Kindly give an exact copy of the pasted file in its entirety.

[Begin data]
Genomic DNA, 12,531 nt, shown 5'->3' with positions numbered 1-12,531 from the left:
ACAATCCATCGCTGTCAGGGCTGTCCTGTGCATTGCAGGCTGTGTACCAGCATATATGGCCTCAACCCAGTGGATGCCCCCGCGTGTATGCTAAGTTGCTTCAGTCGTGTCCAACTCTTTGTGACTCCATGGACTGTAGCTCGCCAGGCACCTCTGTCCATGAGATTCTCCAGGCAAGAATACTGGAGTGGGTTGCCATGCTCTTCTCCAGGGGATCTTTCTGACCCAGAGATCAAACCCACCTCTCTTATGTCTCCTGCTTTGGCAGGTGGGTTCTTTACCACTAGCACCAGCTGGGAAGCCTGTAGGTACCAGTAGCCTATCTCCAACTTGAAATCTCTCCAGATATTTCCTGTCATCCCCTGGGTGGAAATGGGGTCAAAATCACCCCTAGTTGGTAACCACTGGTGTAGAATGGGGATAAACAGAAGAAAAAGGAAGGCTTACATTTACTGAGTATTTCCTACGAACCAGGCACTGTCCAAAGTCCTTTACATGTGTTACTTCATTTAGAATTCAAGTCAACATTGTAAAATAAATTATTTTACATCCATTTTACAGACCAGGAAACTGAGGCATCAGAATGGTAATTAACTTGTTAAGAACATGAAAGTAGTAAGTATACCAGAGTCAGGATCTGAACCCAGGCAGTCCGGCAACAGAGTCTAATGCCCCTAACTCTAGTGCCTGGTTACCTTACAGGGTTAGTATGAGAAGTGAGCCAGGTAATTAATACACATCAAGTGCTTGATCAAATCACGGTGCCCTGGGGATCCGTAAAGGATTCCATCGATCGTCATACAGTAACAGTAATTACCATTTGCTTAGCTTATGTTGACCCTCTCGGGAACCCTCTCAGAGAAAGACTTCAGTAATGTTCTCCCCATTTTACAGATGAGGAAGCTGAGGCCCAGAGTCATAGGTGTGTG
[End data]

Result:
Genomic DNA, 12,531 nt, shown 5'->3' with positions numbered 1-12,531 from the left:
ACAATCCATCGCTGTCAGGGCTGTCCTGTGCATTGCAGGCTGTGTACCAGCATATATGGCCTCAACCCAGTGGATGCCCCCGCGTGTATGCTAAGTTGCTTCAGTCGTGTCCAACTCTTTGTGACTCCATGGACTGTAGCTCGCCAGGCACCTCTGTCCATGAGATTCTCCAGGCAAGAATACTGGAGTGGGTTGCCATGCTCTTCTCCAGGGGATCTTTCTGACCCAGAGATCAAACCCACCTCTCTTATGTCTCCTGCTTTGGCAGGTGGGTTCTTTACCACTAGCACCAGCTGGGAAGCCTGTAGGTACCAGTAGCCTATCTCCAACTTGAAATCTCTCCAGATATTTCCTGTCATCCCCTGGGTGGAAATGGGGTCAAAATCACCCCTAGTTGGTAACCACTGGTGTAGAATGGGGATAAACAGAAGAAAAAGGAAGGCTTACATTTACTGAGTATTTCCTACGAACCAGGCACTGTCCAAAGTCCTTTACATGTGTTACTTCATTTAGAATTCAAGTCAACATTGTAAAATAAATTATTTTACATCCATTTTACAGACCAGGAAACTGAGGCATCAGAATGGTAATTAACTTGTTAAGAACATGAAAGTAGTAAGTATACCAGAGTCAGGATCTGAACCCAGGCAGTCCGGCAACAGAGTCTAATGCCCCTAACTCTAGTGCCTGGTTACCTTACAGGGTTAGTATGAGAAGTGAGCCAGGTAATTAATACACATCAAGTGCTTGATCAAATCACGGTGCCCTGGGGATCCGTAAAGGATTCCATCGATCGTCATACAGTAACAGTAATTACCATTTGCTTAGCTTATGTTGACCCTCTCGGGAACCCTCTCAGAGAAAGACTTCAGTAATGTTCTCCCCATTTTACAGATGAGGAAGCTGAGGCCCAGAGTCATAGGTGTGTG